Still, some books from my childhood left deep impressions, and I was happy to find some of them in a stack at our dacha (summer cottage). One of the books I read over and over was Rukavichka (The Mitten) from 1981:
(image from http://bob-many.livejournal.com/35475.html)
In anticipation of Anna's visit to Siberia my mom bought several essential Russian children's books. Most of them are new editions of time-tried classics with illustrations by great Soviet artists, and yet these books leave much to be desired in terms of design and typography.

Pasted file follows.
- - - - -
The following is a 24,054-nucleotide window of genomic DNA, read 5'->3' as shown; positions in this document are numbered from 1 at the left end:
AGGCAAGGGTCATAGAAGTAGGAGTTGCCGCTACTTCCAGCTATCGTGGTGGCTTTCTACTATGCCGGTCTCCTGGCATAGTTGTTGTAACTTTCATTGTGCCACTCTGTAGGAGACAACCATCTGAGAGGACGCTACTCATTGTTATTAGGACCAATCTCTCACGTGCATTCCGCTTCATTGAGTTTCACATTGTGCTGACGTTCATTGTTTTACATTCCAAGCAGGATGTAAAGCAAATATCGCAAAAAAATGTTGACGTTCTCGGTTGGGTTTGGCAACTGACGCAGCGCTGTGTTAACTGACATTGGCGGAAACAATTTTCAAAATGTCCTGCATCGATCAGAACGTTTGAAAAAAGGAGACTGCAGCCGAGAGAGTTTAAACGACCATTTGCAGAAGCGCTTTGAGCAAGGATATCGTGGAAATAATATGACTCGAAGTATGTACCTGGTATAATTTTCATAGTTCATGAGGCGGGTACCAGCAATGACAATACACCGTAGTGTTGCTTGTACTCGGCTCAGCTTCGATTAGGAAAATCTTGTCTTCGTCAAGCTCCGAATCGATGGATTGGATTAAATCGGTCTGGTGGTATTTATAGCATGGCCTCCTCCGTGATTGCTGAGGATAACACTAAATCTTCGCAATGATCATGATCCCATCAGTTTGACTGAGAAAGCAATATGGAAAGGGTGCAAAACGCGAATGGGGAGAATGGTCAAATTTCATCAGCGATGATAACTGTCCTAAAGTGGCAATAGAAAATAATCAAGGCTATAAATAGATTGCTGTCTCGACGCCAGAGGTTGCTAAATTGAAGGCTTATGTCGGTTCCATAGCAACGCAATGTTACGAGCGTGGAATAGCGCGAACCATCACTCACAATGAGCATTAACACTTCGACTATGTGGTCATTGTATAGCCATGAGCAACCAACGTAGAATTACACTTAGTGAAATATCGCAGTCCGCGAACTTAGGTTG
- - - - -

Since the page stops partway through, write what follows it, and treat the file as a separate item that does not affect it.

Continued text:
I've been struggling to sum up why I dislike almost everything I see in the stores and trying to define the prerequisites of a tasteful and loveable children's book, and then I found this article on a Russian publisher's website:
To sum up the article, bookstores are looming with bright and glossy children's books; their covers are too busy, illustrations are at odds with the text, the characters are "cute" and unrealistic, the colors are toxic and the pages have little or no negative space. In the meantime, a good book-cover would be saying "Open me" rather than "Buy me," the colors would be made of natural pigments and look harmonious, there would be a tight relationship between illustrations, text and design... The article also warns against the marketing gimmick of "compiling" several books under one cover – something I've resented instinctively. It also mentions the impossibility of buying a beautiful children's toy or even a rattle... Better not get me started on THAT topic!